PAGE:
From Georgia Peach to Art Historian

Reflections on a Southern Jewish Childhood

Composition VIII, Wassily Kandinsky, 1923, courtesy of Wikimedia Commons.

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From Georgia Peach to Art Historian

Reflections on a Southern Jewish Childhood

by Gail Levin
Southern Cultures, Vol. 24, No. 2: Summer 2018

“My hope is that writing about how I found my way might help others who still search.”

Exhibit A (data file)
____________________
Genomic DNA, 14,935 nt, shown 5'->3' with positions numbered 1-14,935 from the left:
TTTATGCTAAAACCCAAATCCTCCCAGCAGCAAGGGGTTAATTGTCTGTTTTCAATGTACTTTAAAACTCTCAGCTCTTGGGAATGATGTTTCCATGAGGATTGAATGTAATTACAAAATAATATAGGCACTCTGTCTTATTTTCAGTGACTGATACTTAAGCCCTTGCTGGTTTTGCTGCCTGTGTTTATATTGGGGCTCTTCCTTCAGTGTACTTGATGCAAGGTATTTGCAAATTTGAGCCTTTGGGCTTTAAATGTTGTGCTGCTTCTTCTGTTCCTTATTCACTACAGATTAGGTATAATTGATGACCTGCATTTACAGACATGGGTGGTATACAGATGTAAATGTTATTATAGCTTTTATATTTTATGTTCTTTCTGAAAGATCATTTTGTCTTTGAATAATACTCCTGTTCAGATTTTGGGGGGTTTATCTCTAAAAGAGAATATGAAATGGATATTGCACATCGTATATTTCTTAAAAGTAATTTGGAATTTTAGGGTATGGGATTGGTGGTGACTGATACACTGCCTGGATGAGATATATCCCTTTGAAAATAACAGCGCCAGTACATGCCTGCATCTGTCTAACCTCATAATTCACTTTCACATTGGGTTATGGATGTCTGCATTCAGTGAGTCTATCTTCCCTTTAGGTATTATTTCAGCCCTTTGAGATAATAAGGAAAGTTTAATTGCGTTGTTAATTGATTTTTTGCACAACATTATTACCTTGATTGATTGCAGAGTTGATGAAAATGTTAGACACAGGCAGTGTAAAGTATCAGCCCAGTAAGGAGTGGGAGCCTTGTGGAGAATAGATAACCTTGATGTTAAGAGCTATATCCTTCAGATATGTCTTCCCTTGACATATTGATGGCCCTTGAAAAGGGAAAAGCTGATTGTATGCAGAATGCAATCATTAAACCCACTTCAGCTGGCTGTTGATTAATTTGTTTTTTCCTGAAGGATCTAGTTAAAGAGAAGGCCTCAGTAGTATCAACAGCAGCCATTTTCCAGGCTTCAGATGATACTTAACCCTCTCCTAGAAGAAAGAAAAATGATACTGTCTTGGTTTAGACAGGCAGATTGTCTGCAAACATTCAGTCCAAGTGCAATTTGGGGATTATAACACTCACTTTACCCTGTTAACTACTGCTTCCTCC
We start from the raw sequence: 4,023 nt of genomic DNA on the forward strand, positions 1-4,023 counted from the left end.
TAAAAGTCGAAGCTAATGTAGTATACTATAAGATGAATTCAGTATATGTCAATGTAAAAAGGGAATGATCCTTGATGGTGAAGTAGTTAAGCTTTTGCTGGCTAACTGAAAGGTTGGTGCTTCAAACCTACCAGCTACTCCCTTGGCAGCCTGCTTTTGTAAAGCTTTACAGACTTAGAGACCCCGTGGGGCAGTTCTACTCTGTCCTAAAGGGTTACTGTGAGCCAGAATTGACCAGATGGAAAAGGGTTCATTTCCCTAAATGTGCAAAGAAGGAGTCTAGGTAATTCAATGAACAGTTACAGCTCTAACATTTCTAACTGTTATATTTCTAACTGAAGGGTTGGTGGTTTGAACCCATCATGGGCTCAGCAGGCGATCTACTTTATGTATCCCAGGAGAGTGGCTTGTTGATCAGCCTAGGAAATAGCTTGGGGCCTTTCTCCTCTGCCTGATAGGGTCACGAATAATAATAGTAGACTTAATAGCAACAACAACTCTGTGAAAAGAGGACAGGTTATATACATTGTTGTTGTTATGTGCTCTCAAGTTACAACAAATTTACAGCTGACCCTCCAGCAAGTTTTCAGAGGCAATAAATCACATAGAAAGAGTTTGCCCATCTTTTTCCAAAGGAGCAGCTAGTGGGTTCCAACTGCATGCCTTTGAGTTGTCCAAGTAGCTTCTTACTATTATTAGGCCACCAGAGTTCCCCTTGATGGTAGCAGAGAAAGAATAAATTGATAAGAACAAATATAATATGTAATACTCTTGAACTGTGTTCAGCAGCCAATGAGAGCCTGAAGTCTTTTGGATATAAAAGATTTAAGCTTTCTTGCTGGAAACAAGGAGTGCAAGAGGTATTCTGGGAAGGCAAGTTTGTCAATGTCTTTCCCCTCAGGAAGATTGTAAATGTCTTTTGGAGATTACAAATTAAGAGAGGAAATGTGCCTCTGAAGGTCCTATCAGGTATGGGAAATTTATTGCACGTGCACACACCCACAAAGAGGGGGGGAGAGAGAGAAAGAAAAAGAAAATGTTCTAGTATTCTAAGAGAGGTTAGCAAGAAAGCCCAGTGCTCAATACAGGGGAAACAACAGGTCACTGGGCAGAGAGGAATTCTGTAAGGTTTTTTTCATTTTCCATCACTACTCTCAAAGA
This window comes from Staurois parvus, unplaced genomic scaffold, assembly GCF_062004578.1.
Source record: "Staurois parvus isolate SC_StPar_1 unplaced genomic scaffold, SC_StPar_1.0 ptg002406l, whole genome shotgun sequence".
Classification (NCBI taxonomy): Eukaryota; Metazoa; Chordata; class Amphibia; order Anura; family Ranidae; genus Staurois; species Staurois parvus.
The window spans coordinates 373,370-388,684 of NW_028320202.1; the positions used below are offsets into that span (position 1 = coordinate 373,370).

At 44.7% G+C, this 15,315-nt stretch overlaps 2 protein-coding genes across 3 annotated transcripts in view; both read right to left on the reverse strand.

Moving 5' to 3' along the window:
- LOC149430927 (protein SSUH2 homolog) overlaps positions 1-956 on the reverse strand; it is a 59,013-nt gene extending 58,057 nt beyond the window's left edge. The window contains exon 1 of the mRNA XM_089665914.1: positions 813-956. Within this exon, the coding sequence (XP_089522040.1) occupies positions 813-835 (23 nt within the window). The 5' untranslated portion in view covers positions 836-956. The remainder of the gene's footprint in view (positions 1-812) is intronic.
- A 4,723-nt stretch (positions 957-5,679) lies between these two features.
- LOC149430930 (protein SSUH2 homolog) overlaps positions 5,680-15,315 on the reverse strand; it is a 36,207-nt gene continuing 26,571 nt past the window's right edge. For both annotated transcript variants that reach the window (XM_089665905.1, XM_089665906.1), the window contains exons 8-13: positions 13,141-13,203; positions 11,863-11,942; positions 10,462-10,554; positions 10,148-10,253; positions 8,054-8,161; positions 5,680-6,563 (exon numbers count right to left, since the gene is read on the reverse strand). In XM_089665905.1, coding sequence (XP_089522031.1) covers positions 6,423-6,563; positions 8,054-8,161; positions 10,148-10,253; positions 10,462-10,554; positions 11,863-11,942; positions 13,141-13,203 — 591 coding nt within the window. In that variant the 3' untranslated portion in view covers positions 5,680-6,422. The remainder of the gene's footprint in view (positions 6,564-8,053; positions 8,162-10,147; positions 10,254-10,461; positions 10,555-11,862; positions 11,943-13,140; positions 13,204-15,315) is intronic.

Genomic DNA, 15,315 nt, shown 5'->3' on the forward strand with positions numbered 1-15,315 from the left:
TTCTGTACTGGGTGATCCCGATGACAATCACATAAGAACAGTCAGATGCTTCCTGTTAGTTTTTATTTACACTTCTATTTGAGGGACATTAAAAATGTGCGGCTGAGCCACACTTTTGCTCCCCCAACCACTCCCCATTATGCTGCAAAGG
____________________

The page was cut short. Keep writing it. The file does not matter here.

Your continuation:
Attraction to the visual arts led me to defy my parents. My mother taught me to paint, but could not imagine me succeeding in a field where she had not. My father envisioned no future for a daughter apart from mother and wife, in keeping with both the prejudices of southern society in his generation and the middle-class aspirations of poor immigrant Jews from Eastern Europe. Neither southern nor Jewish culture celebrated women artists during the 1950s and early 1960s, when I was growing up. Nor did any female artists figure in the major college textbooks used across America in 1965 when I entered college.

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